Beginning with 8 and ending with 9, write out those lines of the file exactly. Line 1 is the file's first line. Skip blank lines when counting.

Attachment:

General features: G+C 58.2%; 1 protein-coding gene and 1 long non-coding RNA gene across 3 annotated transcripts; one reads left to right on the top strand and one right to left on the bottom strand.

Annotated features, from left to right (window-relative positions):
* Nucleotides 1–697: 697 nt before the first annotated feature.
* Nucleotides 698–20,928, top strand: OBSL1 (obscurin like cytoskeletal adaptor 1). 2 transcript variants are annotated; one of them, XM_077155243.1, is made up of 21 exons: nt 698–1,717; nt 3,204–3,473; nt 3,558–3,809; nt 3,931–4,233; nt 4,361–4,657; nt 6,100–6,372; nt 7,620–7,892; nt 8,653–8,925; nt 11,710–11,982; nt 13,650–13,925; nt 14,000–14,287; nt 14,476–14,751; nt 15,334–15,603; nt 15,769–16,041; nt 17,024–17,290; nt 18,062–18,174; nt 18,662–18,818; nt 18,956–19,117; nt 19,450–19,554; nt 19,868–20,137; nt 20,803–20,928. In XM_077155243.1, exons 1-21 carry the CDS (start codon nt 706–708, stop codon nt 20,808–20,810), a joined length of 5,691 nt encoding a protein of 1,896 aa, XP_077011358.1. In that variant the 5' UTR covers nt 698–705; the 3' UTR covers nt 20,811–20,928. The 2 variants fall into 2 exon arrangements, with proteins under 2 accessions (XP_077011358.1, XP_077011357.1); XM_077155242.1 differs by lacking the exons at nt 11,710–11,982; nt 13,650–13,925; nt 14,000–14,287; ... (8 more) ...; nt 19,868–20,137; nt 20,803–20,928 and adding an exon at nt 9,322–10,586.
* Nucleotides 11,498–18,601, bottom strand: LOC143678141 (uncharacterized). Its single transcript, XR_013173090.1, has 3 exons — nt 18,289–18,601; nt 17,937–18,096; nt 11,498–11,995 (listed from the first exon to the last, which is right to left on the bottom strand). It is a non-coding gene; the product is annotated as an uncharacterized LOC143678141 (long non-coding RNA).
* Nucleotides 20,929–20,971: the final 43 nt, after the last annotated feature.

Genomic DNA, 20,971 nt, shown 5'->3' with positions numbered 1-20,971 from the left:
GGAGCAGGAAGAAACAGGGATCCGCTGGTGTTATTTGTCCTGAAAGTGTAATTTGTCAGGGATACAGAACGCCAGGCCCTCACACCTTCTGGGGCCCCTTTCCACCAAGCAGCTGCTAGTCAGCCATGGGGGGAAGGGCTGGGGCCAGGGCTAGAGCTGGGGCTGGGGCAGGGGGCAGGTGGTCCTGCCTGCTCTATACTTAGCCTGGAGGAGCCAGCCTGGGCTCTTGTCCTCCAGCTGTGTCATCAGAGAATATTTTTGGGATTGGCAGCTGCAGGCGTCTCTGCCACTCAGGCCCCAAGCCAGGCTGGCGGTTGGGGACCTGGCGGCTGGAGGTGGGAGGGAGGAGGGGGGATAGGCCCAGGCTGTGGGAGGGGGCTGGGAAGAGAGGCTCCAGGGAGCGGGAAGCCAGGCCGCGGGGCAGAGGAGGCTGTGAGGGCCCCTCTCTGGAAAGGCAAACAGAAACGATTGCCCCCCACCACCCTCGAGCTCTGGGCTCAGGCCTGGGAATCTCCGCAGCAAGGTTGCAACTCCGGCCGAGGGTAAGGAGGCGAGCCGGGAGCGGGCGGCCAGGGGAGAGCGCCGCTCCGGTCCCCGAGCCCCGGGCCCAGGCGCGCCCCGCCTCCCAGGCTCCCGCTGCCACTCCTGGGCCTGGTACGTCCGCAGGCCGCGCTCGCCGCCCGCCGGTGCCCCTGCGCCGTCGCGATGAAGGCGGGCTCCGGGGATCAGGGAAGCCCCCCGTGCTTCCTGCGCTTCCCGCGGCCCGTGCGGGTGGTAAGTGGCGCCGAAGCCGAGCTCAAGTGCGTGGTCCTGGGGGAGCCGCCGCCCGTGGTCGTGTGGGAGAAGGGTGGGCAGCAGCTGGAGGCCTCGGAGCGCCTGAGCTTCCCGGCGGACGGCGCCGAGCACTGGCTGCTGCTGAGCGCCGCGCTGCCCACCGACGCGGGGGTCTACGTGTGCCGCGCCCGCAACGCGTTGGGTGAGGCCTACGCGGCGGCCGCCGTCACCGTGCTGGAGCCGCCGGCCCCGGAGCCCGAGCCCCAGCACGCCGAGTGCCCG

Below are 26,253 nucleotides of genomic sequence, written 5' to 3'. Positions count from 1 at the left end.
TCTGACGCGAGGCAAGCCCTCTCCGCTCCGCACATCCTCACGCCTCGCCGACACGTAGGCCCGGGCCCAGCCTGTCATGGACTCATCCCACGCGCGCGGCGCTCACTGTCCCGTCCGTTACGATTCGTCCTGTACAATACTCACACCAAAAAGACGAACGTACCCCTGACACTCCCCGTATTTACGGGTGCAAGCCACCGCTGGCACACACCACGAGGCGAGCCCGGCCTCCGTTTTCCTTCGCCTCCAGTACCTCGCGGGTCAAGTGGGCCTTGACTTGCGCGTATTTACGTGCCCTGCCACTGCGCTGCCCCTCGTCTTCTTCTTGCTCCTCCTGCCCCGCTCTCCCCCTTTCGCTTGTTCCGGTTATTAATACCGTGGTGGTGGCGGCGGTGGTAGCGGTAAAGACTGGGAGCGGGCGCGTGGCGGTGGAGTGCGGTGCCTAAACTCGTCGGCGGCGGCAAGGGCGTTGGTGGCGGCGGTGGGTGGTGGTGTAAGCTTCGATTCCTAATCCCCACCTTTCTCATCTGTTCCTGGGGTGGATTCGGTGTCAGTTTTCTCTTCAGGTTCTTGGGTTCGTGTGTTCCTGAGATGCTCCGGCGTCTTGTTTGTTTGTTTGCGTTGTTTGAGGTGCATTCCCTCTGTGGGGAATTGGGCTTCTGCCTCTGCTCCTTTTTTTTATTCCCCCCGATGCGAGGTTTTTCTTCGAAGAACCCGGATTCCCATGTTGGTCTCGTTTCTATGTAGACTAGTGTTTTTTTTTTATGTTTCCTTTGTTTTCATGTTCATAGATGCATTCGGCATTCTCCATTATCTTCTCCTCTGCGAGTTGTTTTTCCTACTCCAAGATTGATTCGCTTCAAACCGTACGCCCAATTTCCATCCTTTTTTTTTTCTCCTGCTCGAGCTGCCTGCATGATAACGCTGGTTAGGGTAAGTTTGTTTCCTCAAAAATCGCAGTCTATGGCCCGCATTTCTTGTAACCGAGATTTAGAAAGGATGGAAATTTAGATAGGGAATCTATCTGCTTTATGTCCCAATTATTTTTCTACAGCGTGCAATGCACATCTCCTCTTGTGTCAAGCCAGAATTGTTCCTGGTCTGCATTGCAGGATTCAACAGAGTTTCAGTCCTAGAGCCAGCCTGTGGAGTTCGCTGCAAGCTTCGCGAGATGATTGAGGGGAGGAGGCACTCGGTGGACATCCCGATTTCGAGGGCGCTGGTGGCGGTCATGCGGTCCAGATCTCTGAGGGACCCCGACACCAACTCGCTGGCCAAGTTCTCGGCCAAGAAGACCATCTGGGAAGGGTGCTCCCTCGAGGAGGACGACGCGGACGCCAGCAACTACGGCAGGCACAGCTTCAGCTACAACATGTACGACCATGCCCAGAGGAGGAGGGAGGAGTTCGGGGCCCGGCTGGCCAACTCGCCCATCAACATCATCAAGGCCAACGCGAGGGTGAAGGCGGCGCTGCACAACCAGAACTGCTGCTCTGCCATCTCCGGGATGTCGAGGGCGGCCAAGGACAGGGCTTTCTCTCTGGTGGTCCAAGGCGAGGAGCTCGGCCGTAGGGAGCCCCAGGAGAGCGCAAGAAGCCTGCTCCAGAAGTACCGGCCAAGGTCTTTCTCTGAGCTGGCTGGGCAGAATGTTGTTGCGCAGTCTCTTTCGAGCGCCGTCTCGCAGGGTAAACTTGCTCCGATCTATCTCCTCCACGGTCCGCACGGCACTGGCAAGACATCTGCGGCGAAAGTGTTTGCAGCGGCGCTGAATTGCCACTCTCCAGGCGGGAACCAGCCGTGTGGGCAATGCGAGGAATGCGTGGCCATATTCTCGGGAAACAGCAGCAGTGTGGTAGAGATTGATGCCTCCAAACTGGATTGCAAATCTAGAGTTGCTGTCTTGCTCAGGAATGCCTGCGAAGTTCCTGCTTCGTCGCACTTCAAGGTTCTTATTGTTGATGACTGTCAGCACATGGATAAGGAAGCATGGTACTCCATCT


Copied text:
GGAGCAGGAAGAAACAGGGATCCGCTGGTGTTATTTGTCCTGAAAGTGTAATTTGTCAGGGATACAGAACGCCAGGCCCTCACACCTTCTGGGGCCCCTTTCCACCAAGCAGCTGCTAGTCAGCCATGGGGGGAAGGGCTGGGGCCAGGGCTAGAGCTGGGGCTGGGGCAGGGGGCAGGTGGTCCTGCCTGCTCTATACTTAGCCTGGAGGAGCCAGCCTGGGCTCTTGTCCTCCAGCTGTGTCATCAGAGAATATTTTTGGGATTGGCAGCTGCAGGCGTCTCTGCCACTCAGGCCCCAAGCCAGGCTGGCGGTTGGGGACCTGGCGGCTGGAGGTGGGAGGGAGGAGGGGGGATAGGCCCAGGCTGTGGGAGGGGGCTGGGAAGAGAGGCTCCAGGGAGCGGGAAGCCAGGCCGCGGGGCAGAGGAGGCTGTGAGGGCCCCTCTCTGGAAAGGCAAACAGAAACGATTGCCCCCCACCACCCTCGAGCTCTGGGCTCAGGCCTGGGAATCTCCGCAGCAAGGTTGCAACTCCGGCCGAGGGTAAGGAGGCGAGCCGGGAGCGGGCGGCCAGGGGAGAGCGCCGCTCCGGTCCCCGAGCCCCGGGCCCAGGCGCGCCCCGCCTCCCAGGCTCCCGCTGCCACTCCTGGGCCTGGTACGTCCGCAGGCCGCGCTCGCCGCCCGCCGGTGCCCCTGCGCCGTCGCGATGAAGGCGGGCTCCGGGGATCAGGGAAGCCCCCCGTGCTTCCTGCGCTTCCCGCGGCCCGTGCGGGTGGTAAGTGGCGCCGAAGCCGAGCTCAAGTGCGTGGTCCTGGGGGAGCCGCCGCCCGTGGTCGTGTGGGAGAAGGGTGGGCAGCAGCTGGAGGCCTCGGAGCGCCTGAGCTTCCCGGCGGACGGCGCCGAGCACTGGCTGCTGCTGAGCGCCGCGCTGCCCACCGACGCGGGGGTCTACGTGTGCCGCGCCCGCAACGCGTTGGGTGAGGCCTACGCGGCGGCCGCCGTCACCGTGCTGGAGCCGCCGGCCCCGGAGCCCGAGCCCCAGCACGCCGAGTGCCCG

Below are 26,253 nucleotides of genomic sequence, written 5' to 3'. Positions count from 1 at the left end.